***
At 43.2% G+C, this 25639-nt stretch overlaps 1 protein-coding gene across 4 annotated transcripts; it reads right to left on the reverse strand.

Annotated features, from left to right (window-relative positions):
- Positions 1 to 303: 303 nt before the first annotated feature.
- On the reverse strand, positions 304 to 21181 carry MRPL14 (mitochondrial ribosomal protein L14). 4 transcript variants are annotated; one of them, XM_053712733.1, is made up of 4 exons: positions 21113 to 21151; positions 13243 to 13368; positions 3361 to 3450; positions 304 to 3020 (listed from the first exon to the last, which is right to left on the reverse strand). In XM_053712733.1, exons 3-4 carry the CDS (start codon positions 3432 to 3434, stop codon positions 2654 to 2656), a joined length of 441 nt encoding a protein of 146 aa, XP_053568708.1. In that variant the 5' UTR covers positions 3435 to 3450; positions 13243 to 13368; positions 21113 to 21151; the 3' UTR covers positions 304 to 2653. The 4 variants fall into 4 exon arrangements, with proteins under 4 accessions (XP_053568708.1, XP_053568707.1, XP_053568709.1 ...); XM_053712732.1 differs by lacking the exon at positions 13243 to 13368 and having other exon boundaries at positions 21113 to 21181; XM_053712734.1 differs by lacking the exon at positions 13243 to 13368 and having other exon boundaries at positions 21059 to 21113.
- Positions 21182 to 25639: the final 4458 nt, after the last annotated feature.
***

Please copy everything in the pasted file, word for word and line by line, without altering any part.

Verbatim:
At 43.2% G+C, this 25639-nt stretch overlaps 1 protein-coding gene across 4 annotated transcripts; it reads right to left on the reverse strand.

Annotated features, from left to right (window-relative positions):
- Positions 1 to 303: 303 nt before the first annotated feature.
- On the reverse strand, positions 304 to 21181 carry MRPL14 (mitochondrial ribosomal protein L14). 4 transcript variants are annotated; one of them, XM_053712733.1, is made up of 4 exons: positions 21113 to 21151; positions 13243 to 13368; positions 3361 to 3450; positions 304 to 3020 (listed from the first exon to the last, which is right to left on the reverse strand). In XM_053712733.1, exons 3-4 carry the CDS (start codon positions 3432 to 3434, stop codon positions 2654 to 2656), a joined length of 441 nt encoding a protein of 146 aa, XP_053568708.1. In that variant the 5' UTR covers positions 3435 to 3450; positions 13243 to 13368; positions 21113 to 21151; the 3' UTR covers positions 304 to 2653. The 4 variants fall into 4 exon arrangements, with proteins under 4 accessions (XP_053568708.1, XP_053568707.1, XP_053568709.1 ...); XM_053712732.1 differs by lacking the exon at positions 13243 to 13368 and having other exon boundaries at positions 21113 to 21181; XM_053712734.1 differs by lacking the exon at positions 13243 to 13368 and having other exon boundaries at positions 21059 to 21113.
- Positions 21182 to 25639: the final 4458 nt, after the last annotated feature.